The only thing is, pretty much everything on offer is a statement piece. In other words, these aren’t really clothes you would wear on a casual weekend pub outing with friends. It does make sense, however, when you consider the types of rooms that people would like to rent on their own i.e. expensive unusual items that people think get lost in their wardrobes afterwards. only a handful of wear.

Generally speaking, I tried to choose clothes that I knew I would be the most worn. This included an oversized polo top from Loewe (great with a plaid mini skirt I already owned), a pair of red corduroy pants from Chloe (could match an oversized t-shirt or shirt?), and a double-breasted sheepskin jacket from Staad Studio. I also opted for a few event-specific items that I knew I could wear on upcoming occasions, like this floral velvet dress from Attico (worn at a book launch), this black sequined jacket from L’Agence (awards ceremony) and a lace dress from Alexa Chung (dinner date). There were sundries I knew I would love, like this leopard print coat from Dolce & Gabbana, this Celine handbag, and this oversized polka dot blazer from Haider Ackermann.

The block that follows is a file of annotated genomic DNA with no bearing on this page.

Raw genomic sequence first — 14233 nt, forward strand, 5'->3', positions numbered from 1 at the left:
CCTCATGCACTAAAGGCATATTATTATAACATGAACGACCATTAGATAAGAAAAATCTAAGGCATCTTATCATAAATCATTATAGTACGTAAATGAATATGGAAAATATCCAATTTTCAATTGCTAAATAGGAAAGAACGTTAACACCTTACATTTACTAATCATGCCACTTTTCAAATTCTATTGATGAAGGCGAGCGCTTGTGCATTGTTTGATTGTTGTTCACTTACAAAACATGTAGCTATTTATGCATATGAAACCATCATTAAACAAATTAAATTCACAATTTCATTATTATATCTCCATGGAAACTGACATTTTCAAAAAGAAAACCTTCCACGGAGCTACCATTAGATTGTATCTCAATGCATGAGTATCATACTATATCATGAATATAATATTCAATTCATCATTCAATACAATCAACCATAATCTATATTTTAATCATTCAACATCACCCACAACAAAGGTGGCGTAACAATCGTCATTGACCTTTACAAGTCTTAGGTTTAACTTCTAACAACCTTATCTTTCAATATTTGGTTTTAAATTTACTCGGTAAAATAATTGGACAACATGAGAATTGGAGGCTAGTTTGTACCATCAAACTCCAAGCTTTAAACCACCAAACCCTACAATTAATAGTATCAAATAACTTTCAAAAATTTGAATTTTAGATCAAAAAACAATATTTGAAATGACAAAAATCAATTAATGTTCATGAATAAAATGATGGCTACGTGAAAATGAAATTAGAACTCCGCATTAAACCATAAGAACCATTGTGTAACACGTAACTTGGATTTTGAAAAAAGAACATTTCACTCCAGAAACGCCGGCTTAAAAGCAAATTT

I also ordered a few items that I would never wear normally, like a peach tailored suit from Dundas, silky wide pants from Lisou, and a checkered bucket hat from Burberry. Almost everything I ordered was selling for over £ 100.

It all sounds like a lot, and it was. But everything I asked for was not available for the dates I wanted which I guess is inevitable when multiple people try to rent the same items all the time. Think of it as the 2021 equivalent of fighting over one of your sister’s dresses in a brutal tussle.

The jacket, dress and bag were all rented from Hurr.

(Saira MacLeod / Shutterstock)